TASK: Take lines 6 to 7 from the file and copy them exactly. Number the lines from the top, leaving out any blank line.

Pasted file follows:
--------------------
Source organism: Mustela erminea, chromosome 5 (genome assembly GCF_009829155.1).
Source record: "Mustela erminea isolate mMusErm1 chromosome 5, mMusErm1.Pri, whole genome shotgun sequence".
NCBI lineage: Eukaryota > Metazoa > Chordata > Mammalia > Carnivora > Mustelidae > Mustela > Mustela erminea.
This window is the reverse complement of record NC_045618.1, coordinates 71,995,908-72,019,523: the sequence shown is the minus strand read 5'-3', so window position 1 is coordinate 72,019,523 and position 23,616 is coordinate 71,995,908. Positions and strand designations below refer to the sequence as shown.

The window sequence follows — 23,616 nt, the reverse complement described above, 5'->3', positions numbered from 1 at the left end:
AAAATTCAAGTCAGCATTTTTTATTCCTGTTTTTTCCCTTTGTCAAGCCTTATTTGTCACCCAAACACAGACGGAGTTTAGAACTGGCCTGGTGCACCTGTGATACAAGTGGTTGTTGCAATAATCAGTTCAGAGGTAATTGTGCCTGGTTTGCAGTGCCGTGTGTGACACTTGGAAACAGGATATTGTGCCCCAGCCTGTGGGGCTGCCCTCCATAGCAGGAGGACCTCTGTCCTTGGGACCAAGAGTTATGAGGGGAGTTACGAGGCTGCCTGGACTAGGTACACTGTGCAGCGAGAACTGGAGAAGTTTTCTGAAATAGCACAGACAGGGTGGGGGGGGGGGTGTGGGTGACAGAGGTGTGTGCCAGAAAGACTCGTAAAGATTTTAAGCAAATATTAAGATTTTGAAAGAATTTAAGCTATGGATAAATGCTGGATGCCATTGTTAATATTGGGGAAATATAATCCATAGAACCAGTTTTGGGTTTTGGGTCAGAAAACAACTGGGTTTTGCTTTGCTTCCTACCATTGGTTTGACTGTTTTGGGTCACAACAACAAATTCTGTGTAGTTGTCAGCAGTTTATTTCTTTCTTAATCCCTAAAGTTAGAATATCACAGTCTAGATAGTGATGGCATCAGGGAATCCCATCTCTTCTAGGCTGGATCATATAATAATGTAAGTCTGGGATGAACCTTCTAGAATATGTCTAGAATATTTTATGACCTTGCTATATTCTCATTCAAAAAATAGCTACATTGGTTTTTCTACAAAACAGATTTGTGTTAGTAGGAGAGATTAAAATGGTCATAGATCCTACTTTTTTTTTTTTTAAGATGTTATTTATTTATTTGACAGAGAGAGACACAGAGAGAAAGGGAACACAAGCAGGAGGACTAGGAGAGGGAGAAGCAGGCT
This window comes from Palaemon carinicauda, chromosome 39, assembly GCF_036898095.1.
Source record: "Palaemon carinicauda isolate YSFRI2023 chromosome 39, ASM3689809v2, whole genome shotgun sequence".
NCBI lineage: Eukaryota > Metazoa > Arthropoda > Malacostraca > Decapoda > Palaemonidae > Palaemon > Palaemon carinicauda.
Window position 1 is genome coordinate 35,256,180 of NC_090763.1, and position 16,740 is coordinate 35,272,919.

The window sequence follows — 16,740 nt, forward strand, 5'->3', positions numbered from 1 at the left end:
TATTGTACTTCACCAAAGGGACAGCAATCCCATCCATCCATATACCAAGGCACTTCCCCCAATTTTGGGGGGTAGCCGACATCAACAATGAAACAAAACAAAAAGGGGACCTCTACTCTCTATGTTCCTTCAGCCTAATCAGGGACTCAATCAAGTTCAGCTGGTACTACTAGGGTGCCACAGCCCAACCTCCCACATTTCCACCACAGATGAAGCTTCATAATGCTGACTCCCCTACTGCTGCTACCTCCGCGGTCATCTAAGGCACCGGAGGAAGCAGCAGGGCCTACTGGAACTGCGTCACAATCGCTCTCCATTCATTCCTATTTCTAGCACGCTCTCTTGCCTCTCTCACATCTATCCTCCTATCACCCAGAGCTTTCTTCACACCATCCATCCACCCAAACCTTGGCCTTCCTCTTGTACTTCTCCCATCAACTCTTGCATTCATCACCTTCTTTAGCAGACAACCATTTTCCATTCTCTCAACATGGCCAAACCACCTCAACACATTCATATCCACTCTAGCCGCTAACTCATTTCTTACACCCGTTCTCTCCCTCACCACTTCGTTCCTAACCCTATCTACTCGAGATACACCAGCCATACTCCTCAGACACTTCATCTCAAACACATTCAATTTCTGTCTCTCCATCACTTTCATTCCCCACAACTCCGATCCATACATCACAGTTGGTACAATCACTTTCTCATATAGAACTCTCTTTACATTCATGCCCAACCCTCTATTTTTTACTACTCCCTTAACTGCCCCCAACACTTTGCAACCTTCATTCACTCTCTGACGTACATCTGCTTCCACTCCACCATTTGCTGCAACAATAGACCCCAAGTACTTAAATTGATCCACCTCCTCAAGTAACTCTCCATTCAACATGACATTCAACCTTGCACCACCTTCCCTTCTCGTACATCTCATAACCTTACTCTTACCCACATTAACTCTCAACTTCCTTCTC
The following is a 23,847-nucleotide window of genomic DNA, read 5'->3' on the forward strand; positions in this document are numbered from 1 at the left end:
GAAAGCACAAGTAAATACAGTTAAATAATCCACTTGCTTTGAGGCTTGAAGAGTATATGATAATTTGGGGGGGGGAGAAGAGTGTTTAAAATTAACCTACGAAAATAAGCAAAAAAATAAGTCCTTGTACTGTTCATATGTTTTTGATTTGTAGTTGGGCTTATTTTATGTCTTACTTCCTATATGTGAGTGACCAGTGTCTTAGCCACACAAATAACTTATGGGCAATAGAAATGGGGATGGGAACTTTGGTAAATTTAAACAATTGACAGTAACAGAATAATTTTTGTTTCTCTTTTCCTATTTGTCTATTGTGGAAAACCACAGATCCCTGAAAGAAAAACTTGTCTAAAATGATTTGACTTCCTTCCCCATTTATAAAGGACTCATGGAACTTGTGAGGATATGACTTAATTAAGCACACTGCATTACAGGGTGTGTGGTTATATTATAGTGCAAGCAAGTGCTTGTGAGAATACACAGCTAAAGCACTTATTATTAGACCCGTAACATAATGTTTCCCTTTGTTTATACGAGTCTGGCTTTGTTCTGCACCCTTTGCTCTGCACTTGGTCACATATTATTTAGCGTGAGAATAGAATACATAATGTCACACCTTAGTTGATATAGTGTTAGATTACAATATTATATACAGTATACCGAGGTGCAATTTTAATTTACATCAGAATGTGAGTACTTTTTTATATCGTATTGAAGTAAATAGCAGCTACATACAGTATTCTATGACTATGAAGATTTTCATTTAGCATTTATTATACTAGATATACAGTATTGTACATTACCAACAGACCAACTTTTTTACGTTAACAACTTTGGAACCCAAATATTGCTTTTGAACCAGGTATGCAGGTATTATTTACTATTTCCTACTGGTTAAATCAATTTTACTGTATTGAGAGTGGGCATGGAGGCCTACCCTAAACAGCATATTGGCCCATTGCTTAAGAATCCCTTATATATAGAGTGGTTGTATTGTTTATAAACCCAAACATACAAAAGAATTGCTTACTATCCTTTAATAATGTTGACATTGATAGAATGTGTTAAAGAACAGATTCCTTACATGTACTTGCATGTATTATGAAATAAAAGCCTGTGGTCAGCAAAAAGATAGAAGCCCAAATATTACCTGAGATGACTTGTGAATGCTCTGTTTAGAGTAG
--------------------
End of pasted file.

AAAATTCAAGTCAGCATTTTTTATTCCTGTTTTTTCCCTTTGTCAAGCCTTATTTGTCACCCAAACACAGACGGAGTTTAGAACTGGCCTGGTGCACCTGTGATACAAGTGGTTGTTGCAATAATCAGTTCAGAGGTAATTGTGCCTGGTTTGCAGTGCCGTGTGTGACACTTGGAAACAGGATATTGTGCCCCAGCCTGTGGGGCTGCCCTCCATAGCAGGAGGACCTCTGTCCTTGGGACCAAGAGTTATGAGGGGAGTTACGAGGCTGCCTGGACTAGGTACACTGTGCAGCGAGAACTGGAGAAGTTTTCTGAAATAGCACAGACAGGGTGGGGGGGGGGGTGTGGGTGACAGAGGTGTGTGCCAGAAAGACTCGTAAAGATTTTAAGCAAATATTAAGATTTTGAAAGAATTTAAGCTATGGATAAATGCTGGATGCCATTGTTAATATTGGGGAAATATAATCCATAGAACCAGTTTTGGGTTTTGGGTCAGAAAACAACTGGGTTTTGCTTTGCTTCCTACCATTGGTTTGACTGTTTTGGGTCACAACAACAAATTCTGTGTAGTTGTCAGCAGTTTATTTCTTTCTTAATCCCTAAAGTTAGAATATCACAGTCTAGATAGTGATGGCATCAGGGAATCCCATCTCTTCTAGGCTGGATCATATAATAATGTAAGTCTGGGATGAACCTTCTAGAATATGTCTAGAATATTTTATGACCTTGCTATATTCTCATTCAAAAAATAGCTACATTGGTTTTTCTACAAAACAGATTTGTGTTAGTAGGAGAGATTAAAATGGTCATAGATCCTACTTTTTTTTTTTTTAAGATGTTATTTATTTATTTGACAGAGAGAGACACAGAGAGAAAGGGAACACAAGCAGGAGGACTAGGAGAGGGAGAAGCAGGCT
This window comes from Palaemon carinicauda, chromosome 39, assembly GCF_036898095.1.